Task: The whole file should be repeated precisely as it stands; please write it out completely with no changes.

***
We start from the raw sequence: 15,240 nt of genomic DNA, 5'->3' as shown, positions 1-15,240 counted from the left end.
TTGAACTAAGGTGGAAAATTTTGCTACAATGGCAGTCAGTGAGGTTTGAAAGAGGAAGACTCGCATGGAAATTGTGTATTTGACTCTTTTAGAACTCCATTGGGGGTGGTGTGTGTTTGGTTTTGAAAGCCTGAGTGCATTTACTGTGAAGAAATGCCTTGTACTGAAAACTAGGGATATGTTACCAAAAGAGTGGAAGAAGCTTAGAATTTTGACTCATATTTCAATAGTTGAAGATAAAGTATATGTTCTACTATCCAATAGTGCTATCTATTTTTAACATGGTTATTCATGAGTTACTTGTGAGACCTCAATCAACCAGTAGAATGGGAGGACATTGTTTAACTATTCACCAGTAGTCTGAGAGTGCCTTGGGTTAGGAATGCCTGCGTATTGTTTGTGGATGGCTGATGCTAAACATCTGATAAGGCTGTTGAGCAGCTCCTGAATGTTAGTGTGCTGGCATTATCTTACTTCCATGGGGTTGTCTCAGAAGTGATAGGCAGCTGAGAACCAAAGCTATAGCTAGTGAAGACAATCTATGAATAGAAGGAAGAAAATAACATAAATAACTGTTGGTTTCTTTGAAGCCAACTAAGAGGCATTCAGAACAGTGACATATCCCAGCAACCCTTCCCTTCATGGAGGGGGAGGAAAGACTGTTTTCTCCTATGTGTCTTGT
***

We start from the raw sequence: 15,240 nt of genomic DNA, 5'->3' as shown, positions 1-15,240 counted from the left end.
TTGAACTAAGGTGGAAAATTTTGCTACAATGGCAGTCAGTGAGGTTTGAAAGAGGAAGACTCGCATGGAAATTGTGTATTTGACTCTTTTAGAACTCCATTGGGGGTGGTGTGTGTTTGGTTTTGAAAGCCTGAGTGCATTTACTGTGAAGAAATGCCTTGTACTGAAAACTAGGGATATGTTACCAAAAGAGTGGAAGAAGCTTAGAATTTTGACTCATATTTCAATAGTTGAAGATAAAGTATATGTTCTACTATCCAATAGTGCTATCTATTTTTAACATGGTTATTCATGAGTTACTTGTGAGACCTCAATCAACCAGTAGAATGGGAGGACATTGTTTAACTATTCACCAGTAGTCTGAGAGTGCCTTGGGTTAGGAATGCCTGCGTATTGTTTGTGGATGGCTGATGCTAAACATCTGATAAGGCTGTTGAGCAGCTCCTGAATGTTAGTGTGCTGGCATTATCTTACTTCCATGGGGTTGTCTCAGAAGTGATAGGCAGCTGAGAACCAAAGCTATAGCTAGTGAAGACAATCTATGAATAGAAGGAAGAAAATAACATAAATAACTGTTGGTTTCTTTGAAGCCAACTAAGAGGCATTCAGAACAGTGACATATCCCAGCAACCCTTCCCTTCATGGAGGGGGAGGAAAGACTGTTTTCTCCTATGTGTCTTGT